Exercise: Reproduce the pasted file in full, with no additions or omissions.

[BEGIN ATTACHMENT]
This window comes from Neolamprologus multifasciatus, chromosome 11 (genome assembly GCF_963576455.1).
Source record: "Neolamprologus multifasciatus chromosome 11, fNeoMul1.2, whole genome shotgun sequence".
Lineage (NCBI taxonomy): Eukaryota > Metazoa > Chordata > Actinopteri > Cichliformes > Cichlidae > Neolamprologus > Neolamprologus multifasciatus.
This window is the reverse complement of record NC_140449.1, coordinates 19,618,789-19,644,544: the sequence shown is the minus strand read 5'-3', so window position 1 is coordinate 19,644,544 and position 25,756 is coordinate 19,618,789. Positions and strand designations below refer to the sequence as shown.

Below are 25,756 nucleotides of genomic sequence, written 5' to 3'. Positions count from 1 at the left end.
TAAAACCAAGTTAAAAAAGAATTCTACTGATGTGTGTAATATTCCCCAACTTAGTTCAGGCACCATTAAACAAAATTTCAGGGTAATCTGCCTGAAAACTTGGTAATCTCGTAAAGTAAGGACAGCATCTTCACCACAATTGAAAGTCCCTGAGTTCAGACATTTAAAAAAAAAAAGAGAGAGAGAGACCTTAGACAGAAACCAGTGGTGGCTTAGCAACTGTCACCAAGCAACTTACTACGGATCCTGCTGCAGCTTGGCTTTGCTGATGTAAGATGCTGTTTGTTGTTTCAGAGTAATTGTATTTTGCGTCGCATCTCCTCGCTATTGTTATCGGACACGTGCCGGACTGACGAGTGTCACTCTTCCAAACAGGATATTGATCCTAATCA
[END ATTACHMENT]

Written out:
This window comes from Neolamprologus multifasciatus, chromosome 11 (genome assembly GCF_963576455.1).
Source record: "Neolamprologus multifasciatus chromosome 11, fNeoMul1.2, whole genome shotgun sequence".
Lineage (NCBI taxonomy): Eukaryota > Metazoa > Chordata > Actinopteri > Cichliformes > Cichlidae > Neolamprologus > Neolamprologus multifasciatus.
This window is the reverse complement of record NC_140449.1, coordinates 19,618,789-19,644,544: the sequence shown is the minus strand read 5'-3', so window position 1 is coordinate 19,644,544 and position 25,756 is coordinate 19,618,789. Positions and strand designations below refer to the sequence as shown.

Below are 25,756 nucleotides of genomic sequence, written 5' to 3'. Positions count from 1 at the left end.
TAAAACCAAGTTAAAAAAGAATTCTACTGATGTGTGTAATATTCCCCAACTTAGTTCAGGCACCATTAAACAAAATTTCAGGGTAATCTGCCTGAAAACTTGGTAATCTCGTAAAGTAAGGACAGCATCTTCACCACAATTGAAAGTCCCTGAGTTCAGACATTTAAAAAAAAAAAGAGAGAGAGAGACCTTAGACAGAAACCAGTGGTGGCTTAGCAACTGTCACCAAGCAACTTACTACGGATCCTGCTGCAGCTTGGCTTTGCTGATGTAAGATGCTGTTTGTTGTTTCAGAGTAATTGTATTTTGCGTCGCATCTCCTCGCTATTGTTATCGGACACGTGCCGGACTGACGAGTGTCACTCTTCCAAACAGGATATTGATCCTAATCA